I wander away from the ghats into the main street, bright, colourful – and surprisingly clean – done up in its holiday best for the annual Pushkar Camel Fair, one of the biggest tourist events in India, the origins of which can be laid at the door of British rule for combining the ancient religious pilgrimage with a cattle fair to generate taxes for improving the lake and its surroundings.

The streets are starting to fill; food shops selling vegetarian breakfast, basically the same menu as lunch; flute sellers with their inverted trees of bamboo flutes and plastic wares, play tuneless ditties to publicise their wares; stalls selling ornate daggers and sabres in red and gold scabbards have a crowd but it’s the vicious-looking flick knives and daggers with serrated edges that attract most attention.

As I work my way through the crowds I discover that cows and sadhus in orange robes and turbans have one thing in common – they don’t give way to anyone, just plow on regardless. Whereas the cows move placidly forward, many of the sadhus rattle a can under your nose saying, “chai,” basically tea money, but aren’t impressed when you only drop in five rupees, the price of a small cup of tea at a chai stall. At times the crowd appears as a sea of yellow, there are so many sadhus on the move, with small inlets of those who sit on doorsteps or squat on the dusty ground, chai cans in front of them.

I barter the price to take a photo of a couple displaying their deformed cow, which has a fifth leg hanging from its shoulder. This isn’t any form of prurience on my part but because I saw a different ‘owner’ touting the animal yesterday, or at least I thought I did. I later discover that there must be a lot of deformities in Pushkar when I count four other cows with the extra leg in the same position, either a recognised deformity or someone who can stitch a neat hand but without much sense of adventure. I even see two animals and their owners together and can only assume that they were deformed calves from the same mother or erstwhile tailor.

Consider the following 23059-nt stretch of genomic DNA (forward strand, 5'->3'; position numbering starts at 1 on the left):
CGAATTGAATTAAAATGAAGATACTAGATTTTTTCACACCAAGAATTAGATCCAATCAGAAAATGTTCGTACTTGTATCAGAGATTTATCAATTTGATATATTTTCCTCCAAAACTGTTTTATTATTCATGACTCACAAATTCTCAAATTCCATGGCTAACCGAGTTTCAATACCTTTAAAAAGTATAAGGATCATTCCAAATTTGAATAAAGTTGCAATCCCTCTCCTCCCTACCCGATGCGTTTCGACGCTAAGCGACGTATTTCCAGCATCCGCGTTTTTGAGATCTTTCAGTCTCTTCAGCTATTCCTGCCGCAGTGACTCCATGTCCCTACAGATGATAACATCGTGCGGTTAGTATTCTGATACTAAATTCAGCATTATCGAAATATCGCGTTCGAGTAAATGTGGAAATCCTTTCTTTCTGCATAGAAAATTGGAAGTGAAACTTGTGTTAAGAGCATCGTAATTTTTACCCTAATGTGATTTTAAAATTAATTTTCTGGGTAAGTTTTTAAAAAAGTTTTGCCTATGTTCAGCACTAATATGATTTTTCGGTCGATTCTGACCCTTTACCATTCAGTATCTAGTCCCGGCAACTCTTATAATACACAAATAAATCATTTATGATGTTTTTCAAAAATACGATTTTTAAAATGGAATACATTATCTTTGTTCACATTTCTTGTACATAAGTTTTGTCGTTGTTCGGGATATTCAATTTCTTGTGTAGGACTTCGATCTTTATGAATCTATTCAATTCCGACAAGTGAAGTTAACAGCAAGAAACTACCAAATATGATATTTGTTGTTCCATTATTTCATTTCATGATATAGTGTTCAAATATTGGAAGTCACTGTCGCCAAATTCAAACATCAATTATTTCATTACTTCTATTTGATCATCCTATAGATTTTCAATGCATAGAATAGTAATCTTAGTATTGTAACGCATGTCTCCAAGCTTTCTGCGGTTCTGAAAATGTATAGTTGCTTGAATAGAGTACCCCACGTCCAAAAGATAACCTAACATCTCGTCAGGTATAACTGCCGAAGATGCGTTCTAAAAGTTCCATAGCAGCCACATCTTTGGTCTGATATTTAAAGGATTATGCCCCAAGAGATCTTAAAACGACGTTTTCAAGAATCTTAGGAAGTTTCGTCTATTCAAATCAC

I’ve arrived mid-way through the Camel Fair, only to find that there aren’t any camels, or at least not that many to speak of. The tourist information tells me

The sand dunes appear infested with camels as far as the eyes can see. The camels are dressed up, paraded, shaved, entered into beauty contests, raced, made to dance, and traded. A huge carnival is held, with an array of musicians, magicians, dancers, acrobats, snake charmers. The camel races are definitely a highlight, although the comical beauty contests featuring elaborately adorned and shaved camels are also amusing. And, of course, the fair would be incomplete without a moustache competition!

What they don’t tell you is that the ‘camel’ part of Pushkar Camel Fair takes place on the first three days, the rest of the week being taken up with folks having a jolly good time at the fairground. But while I may have missed the ‘comical beauty contests’ I enjoy watching the few camels that remain, dressed to the nines pulling beautifully decorated carts, parading amongst the blaring horns of cars and trucks, oblivious to the long queues of traffic forming behind them. And the gaudy glitz of the fairground with its flashing big wheel, candy floss on a stick, cheap plastic baubles as prizes on the shooting ranges, a glass of freshly-squeezed sugar cane juice to satisfy the thirst, and the sparkle of happiness in the air is entertainment enough.